January 21, 2009
In the Book Notes series, authors create and discuss a music playlist that relates in some way to their recently published books.
When Lauren Cerand recommends a book, I start reading it...The publicist, blogger, and literary happenings contributor to Maud Newton's blog has steered me to some of my favorite books in the several years (Anne Landsman's The Rowing Lesson and Rudolph Wurlitzer's The Drop Edge of Yonder, among others), so when she sent along You: Or the, Invention of Memory, I dropped everything else and turned to page 1.
Jonathan Baumbach's You: Or the Invention of Memory is an odd book to publicize. Published over a year ago and garnering only one major review (and then when the Los Angeles Times critic bought it himself), You is a great example of quality writing put out by a small press.
I have read several of Baumbach's short stories as well as a couple of his novels, and he has always impressed me with his inventive prose. You tackles the vagaries of memory and love in a tangled genius of a novel that few other contemporary authors could even attempt to write.
Visit The New You Project, a website dedicated to the book and the discussion it engenders.
The Los Angeles Times wrote of the book:
"You finish the novel not sure whom to believe and with no way of knowing which of the versions of their relationship is correct, if any. The wife is especially complex. One of Baumbach’s earlier novels is about a man’s seven wives; the wife here seems like seven women, or like a woman in a Cubist painting seen from seven angles simultaneously. By now, of course, you have realized that you’re not the author’s confidant, as the opening paragraphs led you to believe, but only an eavesdropper, picking up pieces of the story and supplying your own coherence."
As a partisan of the inexplicable, I have no idea, or only the vaguest idea what music has had impact on my fiction. I work intuitively as a writer and try to have as little as possible conscious notion of what I'm about when I'm about it. What I can tell you is what I listened to, what I loved listening to—mostly on CD in the car as I drove back and forth between Great Barrington, MA and Brooklyn, NY, my weekly routine—during the period YOU was written. In many cases—my eye more or less on the road—these songs had private, inchoate reference for me or no reference at all I allowed myself to understand. Anyway, the following have gotten under my skin and as a consequence, I suspect, built a nest in the unconscious.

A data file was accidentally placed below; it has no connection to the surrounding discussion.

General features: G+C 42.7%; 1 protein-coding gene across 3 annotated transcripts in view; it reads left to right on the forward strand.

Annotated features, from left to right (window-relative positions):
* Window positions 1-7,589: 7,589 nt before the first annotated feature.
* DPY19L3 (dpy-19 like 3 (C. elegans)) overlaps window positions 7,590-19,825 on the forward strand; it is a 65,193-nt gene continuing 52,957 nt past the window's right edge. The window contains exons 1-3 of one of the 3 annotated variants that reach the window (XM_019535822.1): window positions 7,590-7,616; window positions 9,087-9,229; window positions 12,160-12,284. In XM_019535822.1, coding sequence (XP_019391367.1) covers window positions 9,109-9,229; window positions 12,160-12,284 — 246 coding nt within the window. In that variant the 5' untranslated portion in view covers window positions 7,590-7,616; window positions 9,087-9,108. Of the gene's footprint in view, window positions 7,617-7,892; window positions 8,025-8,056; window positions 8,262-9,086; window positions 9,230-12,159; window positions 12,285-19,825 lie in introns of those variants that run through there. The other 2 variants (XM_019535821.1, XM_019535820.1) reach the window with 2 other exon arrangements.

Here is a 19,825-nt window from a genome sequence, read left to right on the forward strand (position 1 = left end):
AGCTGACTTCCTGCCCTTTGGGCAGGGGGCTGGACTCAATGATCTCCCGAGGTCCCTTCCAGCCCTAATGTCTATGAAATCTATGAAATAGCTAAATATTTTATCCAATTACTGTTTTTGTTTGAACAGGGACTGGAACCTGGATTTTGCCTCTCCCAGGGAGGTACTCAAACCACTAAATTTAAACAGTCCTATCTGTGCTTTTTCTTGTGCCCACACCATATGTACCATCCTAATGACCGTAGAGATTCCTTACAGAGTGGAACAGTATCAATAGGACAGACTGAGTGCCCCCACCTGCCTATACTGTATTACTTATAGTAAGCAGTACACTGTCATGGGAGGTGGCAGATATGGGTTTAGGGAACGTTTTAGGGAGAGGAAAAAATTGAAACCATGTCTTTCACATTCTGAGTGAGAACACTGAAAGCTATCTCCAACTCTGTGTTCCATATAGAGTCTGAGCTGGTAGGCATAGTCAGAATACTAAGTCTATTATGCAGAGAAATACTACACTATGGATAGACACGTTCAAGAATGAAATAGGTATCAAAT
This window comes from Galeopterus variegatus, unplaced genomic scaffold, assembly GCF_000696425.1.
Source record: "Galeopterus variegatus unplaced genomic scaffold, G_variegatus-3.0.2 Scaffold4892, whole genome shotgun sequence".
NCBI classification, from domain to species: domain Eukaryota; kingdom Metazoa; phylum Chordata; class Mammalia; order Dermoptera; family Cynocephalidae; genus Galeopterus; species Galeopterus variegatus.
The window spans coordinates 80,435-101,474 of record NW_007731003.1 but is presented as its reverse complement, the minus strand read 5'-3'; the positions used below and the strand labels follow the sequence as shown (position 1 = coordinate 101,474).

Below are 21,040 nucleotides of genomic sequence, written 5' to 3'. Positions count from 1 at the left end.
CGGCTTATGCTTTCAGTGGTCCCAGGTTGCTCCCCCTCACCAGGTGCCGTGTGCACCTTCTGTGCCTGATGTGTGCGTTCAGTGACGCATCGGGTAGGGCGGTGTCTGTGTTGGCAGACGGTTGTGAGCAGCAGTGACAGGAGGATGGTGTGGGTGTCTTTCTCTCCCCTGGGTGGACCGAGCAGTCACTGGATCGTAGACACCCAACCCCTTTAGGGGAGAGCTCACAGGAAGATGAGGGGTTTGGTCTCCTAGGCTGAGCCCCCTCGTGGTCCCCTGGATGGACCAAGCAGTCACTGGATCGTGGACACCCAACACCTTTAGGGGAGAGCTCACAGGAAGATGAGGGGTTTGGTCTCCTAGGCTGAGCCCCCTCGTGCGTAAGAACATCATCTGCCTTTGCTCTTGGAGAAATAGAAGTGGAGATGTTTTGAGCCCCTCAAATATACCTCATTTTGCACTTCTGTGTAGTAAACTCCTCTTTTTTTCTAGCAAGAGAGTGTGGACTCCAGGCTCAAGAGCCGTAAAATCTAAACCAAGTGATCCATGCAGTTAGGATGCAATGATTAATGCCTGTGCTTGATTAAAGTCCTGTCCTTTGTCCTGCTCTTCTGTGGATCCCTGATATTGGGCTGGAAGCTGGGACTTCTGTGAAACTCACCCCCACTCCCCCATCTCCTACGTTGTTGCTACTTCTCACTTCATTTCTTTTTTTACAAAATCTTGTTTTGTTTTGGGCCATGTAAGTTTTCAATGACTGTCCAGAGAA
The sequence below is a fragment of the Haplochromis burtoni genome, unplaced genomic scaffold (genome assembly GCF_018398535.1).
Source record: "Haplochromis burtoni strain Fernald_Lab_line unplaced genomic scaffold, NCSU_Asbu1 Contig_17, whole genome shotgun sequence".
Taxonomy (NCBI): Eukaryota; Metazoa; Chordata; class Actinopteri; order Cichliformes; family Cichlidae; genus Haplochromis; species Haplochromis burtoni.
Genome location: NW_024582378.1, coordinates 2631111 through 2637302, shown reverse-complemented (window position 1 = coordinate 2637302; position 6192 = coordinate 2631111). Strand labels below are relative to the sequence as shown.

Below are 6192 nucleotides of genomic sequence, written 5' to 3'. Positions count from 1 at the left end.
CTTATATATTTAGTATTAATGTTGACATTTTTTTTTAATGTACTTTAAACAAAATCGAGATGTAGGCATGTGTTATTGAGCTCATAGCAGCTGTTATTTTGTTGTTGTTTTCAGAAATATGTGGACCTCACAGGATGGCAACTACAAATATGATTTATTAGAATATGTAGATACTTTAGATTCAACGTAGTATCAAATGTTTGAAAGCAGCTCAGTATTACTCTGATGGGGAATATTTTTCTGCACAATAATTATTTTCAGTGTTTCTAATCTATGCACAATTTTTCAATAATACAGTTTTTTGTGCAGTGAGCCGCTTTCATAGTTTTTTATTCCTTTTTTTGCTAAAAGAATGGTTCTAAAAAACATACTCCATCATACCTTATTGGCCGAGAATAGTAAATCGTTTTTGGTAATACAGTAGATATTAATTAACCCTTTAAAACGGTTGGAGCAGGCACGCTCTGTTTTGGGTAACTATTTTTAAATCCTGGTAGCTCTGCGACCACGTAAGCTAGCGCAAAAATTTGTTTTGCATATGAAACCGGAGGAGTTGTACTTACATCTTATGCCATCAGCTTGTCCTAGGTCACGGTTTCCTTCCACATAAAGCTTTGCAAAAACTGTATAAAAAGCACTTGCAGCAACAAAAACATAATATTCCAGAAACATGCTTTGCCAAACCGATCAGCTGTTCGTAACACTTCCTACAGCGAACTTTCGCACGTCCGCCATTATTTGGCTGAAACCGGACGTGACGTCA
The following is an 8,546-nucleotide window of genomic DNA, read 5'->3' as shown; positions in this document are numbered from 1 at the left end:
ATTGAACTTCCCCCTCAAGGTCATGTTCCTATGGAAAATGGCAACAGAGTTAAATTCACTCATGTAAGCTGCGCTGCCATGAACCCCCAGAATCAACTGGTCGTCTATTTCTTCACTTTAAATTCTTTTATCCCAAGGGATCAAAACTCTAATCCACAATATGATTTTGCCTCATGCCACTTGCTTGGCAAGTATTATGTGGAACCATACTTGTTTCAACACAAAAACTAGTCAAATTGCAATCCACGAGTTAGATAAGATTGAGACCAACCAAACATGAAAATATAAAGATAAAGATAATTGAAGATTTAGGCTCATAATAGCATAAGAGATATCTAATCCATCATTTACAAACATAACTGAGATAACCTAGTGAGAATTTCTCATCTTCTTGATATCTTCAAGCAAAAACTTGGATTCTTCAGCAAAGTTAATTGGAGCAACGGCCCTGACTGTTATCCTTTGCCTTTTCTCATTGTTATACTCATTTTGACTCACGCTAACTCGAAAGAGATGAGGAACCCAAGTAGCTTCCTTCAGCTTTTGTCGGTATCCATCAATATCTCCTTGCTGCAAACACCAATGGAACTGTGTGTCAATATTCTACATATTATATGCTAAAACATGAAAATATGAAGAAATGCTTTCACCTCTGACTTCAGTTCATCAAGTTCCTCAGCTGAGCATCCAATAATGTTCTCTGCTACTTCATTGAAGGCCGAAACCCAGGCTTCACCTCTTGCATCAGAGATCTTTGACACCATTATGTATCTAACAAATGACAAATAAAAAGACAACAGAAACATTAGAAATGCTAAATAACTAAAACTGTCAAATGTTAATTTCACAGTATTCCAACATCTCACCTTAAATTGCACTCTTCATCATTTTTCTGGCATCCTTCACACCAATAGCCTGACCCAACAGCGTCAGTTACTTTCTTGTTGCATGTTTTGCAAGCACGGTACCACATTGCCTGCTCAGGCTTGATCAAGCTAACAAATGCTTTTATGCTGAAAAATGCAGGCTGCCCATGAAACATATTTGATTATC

"Coney Island Baby," Tom Waits …. An unequivocal reciprocal love song and all the more wrenching and innocent because it comes from someone who's just told us that "Misery is the River of the World." When you're from Brooklyn, CIB is the girl/woman you've been waiting for all your life. Squalid and heart-healing.
"Like a Rainbow," Rolling Stones … the charismatic love of my life, sexy as hell, this dazzling woman ("she comes in colors") I married over and over again, though never really touched.
"Helpless," the KD Lang version of a Neil Young song. …. I have no idea what it's about, though it understands me. The cry of helpless (not hopeless) seems a kind of lover's affirmation in that love requires relinquishing one's poise.
"It Ain't Me, Babe," Bob Dylan …. A nasty jubilant song of rejection. Escaping the woman whose demands, whose vision of love, requires an unacceptable renunciation of self.
"If It Makes You Happy," Sheryl Crow …. Is it post-coital depression or just the difficulty of being happy for an extended period without being brought down by anxiety?
"The Midnight Hour," Wilson Pickett ….. The moment when all restraints fall away and amorous pleasure is at its most intense. A celebration of passion and ease.
"In My Secret Life," Leonard Cohen … The sometimes sustaining compensations of the imagination after the real thing, if such a distinction exists, has been trashed or lost. For those of us who dwell in the landscape of the imagination, there is only the "secret life."
"Jackson," Johnny Cash and June Carter …. Sassy, high energy debate between lovers whose love has seemingly run its course. A way—their way—our way—of renewing passion through good-humored provocation and dare.
Jonathan Baumbach and You: Or the Invention of Memory links:
Akron Ohio Book Publisher profile of the book's publisher
Fiction Collective 2 interview with the author
Flavorwire interview with publicist Lauren Cerand about The New You Project website
Maud Newton article by the author
The Rumpus.net profile of the author
Vroman's Bookstore profile of The New You Project
also at Largehearted Boy:
Previous Book Notes submissions (authors create playlists for their book)
Online "Best Books of 2008" Lists
Largehearted Boy Favorite Novels of 2008
Largehearted Boy Favorite Graphic Novels of 2008
Note Books (musicians discuss literature)
Why Obama (musicians and authors explain their support of the Democratic presidential candidate's campaign)
guest book reviews
52 Books, 52 Weeks (2008 Edition)
52 Books, 52 Weeks (2007 Edition)
52 Books, 52 Weeks (2006 Edition)
52 Books, 52 Weeks (2005 Edition)
52 Books, 52 Weeks (2004 Edition)
Posted by david | permalink